A high school in St. Johns, Fla., digitally altered the yearbook photos of 80 girls to cover more of their chests and shoulders which, said outraged parents and students, was an example of body-shaming and sexism. The original images, which Bartram Trail High School deemed inappropriate, were crudely edited with Photoshop, with parts of the students’ clothing copied and then pasted on again to obscure any cleavage. The ridiculed touchups swiftly drew international attention, partly because only the photos of females were changed and none of the teens had been notified beforehand. One was ninth-grader Riley O’Keefe, 15 (above, before and after the edits), who said: “I started to get really upset and angry. [The school is] looking through children’s photos and looking at their chests.” Initially, the school district, rather than issuing a formal apology as parents had demanded, said the alterations were considered a “solution” to ensure that everybody’s picture was included. The school’s website indicates that photos “may be digitally adjusted” if the clothing is not consistent with the dress code.
Eventually, St. Johns County Schools apologized, with the superintendent saying that, though the situation could have been handled better, no one on staff was at fault. Parents were also offered the chance to return their yearbook and get an unedited version at no cost. NPR reported that the high school “made headlines” earlier in the year when “dozens of girls” were removed from class and told to cover up. Some were forced to unzip their sweatshirts in front of other students and teachers to reveal whether any were wearing sports bras and tank tops, which are not allowed.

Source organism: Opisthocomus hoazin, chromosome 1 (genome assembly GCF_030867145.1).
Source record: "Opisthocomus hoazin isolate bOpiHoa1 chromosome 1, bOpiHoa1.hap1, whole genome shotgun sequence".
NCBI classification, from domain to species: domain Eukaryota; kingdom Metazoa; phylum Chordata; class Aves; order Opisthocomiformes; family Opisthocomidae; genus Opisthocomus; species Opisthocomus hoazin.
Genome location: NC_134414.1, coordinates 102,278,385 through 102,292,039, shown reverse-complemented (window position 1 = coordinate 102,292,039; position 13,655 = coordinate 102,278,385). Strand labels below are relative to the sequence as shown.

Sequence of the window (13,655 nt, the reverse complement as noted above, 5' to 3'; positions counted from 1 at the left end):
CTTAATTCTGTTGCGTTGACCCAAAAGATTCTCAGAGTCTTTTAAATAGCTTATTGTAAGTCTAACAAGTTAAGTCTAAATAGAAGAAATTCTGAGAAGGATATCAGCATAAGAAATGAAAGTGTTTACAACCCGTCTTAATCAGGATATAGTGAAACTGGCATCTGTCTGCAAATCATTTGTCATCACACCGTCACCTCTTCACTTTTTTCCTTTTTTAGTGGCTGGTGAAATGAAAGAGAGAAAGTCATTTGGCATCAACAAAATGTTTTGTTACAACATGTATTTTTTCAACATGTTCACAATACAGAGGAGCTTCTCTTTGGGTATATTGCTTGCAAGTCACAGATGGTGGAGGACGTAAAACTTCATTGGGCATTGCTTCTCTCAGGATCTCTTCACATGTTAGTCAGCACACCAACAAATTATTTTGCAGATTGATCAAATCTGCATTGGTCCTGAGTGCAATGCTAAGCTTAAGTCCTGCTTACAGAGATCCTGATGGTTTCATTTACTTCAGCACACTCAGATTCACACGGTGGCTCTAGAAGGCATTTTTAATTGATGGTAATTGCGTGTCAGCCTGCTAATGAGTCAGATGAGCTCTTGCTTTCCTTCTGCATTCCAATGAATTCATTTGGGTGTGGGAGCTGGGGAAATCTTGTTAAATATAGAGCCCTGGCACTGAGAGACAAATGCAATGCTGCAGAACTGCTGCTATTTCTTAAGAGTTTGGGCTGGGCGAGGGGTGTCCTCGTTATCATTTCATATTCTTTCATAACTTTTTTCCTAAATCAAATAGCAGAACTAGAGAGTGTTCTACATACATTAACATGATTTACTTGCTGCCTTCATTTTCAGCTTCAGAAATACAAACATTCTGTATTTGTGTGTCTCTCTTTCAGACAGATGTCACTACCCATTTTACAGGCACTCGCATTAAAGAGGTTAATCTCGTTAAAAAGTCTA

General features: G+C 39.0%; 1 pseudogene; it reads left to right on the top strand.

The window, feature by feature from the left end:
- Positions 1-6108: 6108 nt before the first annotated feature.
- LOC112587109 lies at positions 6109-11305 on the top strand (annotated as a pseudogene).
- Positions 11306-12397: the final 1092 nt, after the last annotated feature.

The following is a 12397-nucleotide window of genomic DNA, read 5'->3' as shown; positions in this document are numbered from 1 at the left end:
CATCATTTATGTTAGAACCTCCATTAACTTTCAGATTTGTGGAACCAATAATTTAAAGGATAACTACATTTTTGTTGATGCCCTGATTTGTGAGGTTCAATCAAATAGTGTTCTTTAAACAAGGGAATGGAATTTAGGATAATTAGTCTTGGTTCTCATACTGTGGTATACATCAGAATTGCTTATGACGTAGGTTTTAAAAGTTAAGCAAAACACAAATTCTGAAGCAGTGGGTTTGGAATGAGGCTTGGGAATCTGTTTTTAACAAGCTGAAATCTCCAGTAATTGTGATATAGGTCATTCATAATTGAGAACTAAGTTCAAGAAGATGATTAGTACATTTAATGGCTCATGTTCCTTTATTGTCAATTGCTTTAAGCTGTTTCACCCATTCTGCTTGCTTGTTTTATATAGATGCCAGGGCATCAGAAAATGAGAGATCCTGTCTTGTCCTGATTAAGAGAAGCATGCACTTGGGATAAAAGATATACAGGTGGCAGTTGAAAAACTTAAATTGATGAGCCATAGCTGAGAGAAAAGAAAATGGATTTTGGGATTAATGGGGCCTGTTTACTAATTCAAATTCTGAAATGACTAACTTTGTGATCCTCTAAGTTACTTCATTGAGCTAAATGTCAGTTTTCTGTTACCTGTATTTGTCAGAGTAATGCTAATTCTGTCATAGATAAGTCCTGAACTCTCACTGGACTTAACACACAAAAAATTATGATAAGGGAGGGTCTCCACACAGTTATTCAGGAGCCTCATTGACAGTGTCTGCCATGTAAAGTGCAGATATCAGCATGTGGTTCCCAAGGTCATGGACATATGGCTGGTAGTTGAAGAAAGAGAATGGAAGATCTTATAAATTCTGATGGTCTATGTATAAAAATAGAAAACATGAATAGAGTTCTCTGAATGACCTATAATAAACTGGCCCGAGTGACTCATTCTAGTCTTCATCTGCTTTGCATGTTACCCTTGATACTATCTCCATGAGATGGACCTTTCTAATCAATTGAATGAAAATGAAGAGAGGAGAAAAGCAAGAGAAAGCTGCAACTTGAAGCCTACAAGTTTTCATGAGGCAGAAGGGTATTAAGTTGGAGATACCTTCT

Key Apologia Strategies:
Good Intentions, Mortification, Minimization
St. Johns County Schools Superintendent Tim Forson: Certainly it would never be our intent to embarrass or call out kids or to do something that doesn’t treat them with great respect. So, the first thing is to apologize for the way this has played out.
It is something we need to be better, and we need to support her and how we move forward with it. But it’s not something that would cause discipline or employee discipline for this particular situation.
It is not our intent to embarrass or to shame any particular student. Certainly, what we intended and what the result is are two different things.
Beachum, L. (2021, May 24). A high school edited yearbook photos to hide girls’ chests. Students and parents are furious. Washington Post. Retrieved from https://www.washingtonpost.com/education/2021/05/24/bartram-trail-high-school-yearbook/
Cramer, M., & Levenson, M. (2021, May 24). Yearbook photos of girls were altered to hide their chests. New York Times. Retrieved from https://www.nytimes.com/2021/05/23/us/yearbook-photos-st-johns-girls-altering.html
Ryan, B. (2021, June 2). Parents at Bartram Trail High School can now order new yearbooks after girls’ photos were digitally altered. Action NewsJax. Retrieved from https://bit.ly/3vhcwOm
Wadley, M., & Bradfield, R. (2021, May 24). St. Johns County school superintendent apologizes over altered yearbook photos. First Coast News. Retrieved from https://bit.ly/3iCB4i2